Merchandisers not only are banking on teenagers believing in God, but also on their desire to buy the T-shirt, do the Bible study, and wear the bracelet.
After the tragic shootings at Columbine High School in Colorado and Wedgwood Baptist Church in Texas, martyrdom is becoming a common theme for youth pastors and a business opportunity for retailers.
"We quickly realized there was something in this event that young people were drawn to," says Jason Janz, a youth pastor at South Sheridan Baptist Church in Denver.
To inspire kids with Cassie Bernall's proclamation of faith, Janz worked out an endorsement agreement with Bernall's parents for a line of "Yes, I Believe" merchandise that includes bracelets, hats, T-shirts, and a testimonial video. A Web site (www.yesibelieve.com) allows visitors to register for Bible study, purchase materials, and chat with other teenagers about Bernall's example.
Janz also got the permission of Bernall's parents to write a play and a Bible study based on her life. And She Said Yes: The Unlikely Martyrdom of Cassie Bernall, written by her mother Misty, has stayed on bestseller lists since its October debut.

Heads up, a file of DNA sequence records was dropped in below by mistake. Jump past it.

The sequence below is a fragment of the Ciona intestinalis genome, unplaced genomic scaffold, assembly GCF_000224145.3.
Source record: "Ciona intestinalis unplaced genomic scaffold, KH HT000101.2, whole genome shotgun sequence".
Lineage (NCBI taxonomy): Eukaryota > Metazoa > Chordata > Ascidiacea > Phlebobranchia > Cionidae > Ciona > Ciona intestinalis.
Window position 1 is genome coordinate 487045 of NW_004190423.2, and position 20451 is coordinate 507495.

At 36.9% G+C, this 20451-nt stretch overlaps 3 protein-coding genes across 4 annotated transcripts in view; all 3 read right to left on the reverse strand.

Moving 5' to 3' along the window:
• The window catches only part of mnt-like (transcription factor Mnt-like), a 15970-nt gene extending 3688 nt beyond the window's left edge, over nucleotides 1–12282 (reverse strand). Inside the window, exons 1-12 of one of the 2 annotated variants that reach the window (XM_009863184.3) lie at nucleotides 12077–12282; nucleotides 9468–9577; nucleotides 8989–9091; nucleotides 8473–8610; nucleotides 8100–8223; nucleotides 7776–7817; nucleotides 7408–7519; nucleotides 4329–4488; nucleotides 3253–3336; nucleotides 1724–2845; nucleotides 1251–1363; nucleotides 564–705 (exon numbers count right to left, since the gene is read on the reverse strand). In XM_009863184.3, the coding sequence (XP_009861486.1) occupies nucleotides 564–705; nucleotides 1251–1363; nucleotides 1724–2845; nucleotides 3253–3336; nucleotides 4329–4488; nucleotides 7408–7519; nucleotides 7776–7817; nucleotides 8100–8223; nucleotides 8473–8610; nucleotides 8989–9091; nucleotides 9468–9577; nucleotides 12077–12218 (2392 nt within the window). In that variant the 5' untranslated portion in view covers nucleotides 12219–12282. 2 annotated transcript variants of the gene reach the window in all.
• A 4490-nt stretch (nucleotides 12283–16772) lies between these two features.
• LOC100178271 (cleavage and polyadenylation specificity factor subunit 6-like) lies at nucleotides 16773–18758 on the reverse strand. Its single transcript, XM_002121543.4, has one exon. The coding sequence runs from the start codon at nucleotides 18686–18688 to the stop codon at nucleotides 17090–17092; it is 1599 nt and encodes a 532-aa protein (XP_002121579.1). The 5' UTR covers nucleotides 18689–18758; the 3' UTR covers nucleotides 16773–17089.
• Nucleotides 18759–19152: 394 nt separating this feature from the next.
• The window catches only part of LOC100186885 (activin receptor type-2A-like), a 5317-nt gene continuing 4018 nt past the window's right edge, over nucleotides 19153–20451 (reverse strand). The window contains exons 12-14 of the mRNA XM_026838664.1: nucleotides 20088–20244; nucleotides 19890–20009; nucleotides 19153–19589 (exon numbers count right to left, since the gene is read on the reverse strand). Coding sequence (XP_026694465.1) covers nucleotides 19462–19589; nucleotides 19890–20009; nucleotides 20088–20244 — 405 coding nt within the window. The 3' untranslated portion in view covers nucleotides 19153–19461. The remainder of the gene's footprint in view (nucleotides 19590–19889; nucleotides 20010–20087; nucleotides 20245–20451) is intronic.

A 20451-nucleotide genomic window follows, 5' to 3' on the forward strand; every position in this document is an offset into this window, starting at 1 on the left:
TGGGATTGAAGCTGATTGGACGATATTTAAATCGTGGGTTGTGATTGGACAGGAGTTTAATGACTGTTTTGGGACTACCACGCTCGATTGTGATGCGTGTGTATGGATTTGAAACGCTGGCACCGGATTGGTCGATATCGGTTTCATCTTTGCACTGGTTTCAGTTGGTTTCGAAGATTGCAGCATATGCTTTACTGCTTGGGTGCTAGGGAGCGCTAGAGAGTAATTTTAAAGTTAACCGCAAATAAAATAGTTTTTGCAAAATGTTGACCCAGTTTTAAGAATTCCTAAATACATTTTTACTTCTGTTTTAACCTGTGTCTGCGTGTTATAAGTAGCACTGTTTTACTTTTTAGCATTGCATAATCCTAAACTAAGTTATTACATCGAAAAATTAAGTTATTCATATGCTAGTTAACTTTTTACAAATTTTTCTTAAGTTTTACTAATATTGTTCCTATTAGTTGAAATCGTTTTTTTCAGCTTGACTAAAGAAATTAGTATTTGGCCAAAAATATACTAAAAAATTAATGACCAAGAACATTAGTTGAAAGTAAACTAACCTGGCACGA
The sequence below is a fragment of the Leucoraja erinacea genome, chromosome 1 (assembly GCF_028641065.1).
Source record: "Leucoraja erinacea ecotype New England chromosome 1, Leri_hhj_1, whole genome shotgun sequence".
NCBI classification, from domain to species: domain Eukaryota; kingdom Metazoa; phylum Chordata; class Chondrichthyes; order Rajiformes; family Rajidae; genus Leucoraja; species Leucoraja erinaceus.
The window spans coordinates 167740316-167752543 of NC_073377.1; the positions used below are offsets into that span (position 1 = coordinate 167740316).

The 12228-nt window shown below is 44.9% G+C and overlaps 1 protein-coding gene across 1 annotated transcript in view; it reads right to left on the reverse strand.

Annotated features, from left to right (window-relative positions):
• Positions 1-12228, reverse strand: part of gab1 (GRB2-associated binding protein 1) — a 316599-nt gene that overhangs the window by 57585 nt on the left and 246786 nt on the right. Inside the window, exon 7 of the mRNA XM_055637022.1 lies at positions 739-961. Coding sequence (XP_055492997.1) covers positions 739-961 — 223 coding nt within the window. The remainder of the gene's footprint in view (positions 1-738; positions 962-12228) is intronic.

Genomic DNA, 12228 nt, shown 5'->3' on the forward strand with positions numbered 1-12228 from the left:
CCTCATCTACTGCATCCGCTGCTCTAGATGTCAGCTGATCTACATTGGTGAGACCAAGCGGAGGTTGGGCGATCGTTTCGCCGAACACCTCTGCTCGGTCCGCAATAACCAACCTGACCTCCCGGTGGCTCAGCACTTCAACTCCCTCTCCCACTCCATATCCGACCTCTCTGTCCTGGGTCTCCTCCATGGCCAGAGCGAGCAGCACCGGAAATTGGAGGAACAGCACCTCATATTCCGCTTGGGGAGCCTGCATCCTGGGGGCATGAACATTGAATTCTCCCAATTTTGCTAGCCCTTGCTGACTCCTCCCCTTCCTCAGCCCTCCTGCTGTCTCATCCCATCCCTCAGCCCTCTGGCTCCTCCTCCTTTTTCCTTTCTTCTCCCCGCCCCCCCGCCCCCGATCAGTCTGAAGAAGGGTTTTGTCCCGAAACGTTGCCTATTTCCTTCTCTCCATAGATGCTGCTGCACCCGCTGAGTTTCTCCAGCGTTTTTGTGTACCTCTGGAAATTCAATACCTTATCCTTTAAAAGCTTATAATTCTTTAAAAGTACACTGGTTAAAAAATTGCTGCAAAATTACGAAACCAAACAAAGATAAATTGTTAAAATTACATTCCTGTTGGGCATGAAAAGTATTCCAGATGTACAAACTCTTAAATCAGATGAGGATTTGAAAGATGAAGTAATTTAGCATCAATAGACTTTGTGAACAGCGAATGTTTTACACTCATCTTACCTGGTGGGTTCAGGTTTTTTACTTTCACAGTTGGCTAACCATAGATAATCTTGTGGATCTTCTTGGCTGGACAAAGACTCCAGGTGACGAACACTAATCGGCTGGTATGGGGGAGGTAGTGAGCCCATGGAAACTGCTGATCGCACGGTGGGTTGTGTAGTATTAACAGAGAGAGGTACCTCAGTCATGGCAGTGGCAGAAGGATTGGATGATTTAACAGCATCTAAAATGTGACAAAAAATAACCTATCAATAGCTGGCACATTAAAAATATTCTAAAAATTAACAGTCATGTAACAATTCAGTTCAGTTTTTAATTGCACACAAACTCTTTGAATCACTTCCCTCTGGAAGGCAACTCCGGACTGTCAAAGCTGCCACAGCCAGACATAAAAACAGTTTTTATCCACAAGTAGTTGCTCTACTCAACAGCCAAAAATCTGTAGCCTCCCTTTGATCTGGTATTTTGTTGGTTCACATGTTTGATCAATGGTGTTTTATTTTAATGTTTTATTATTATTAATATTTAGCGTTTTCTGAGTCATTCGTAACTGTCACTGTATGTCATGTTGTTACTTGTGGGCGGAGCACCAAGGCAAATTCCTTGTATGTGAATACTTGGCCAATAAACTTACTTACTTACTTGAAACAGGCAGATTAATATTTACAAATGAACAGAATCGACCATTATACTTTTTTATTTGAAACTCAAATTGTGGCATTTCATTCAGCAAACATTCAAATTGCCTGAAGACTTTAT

A percentage of the proceeds from all "Yes, I Believe" merchandise goes to the Cassie Bernall Foundation, which will fund ministry in North America and other countries. One of the first projects supported by the foundation will be the construction of an orphanage and up to 20 homes in Honduras.
Family Christian Book stores also believes Bernall's story will help move merchandise. In its catalogs and stores the company promotes a similar line of necklaces, key chains, mugs, books, and even a CD, packaged with the well-known phrase, "Yes, I Believe in God," boldly lettered in red, white, and blue.
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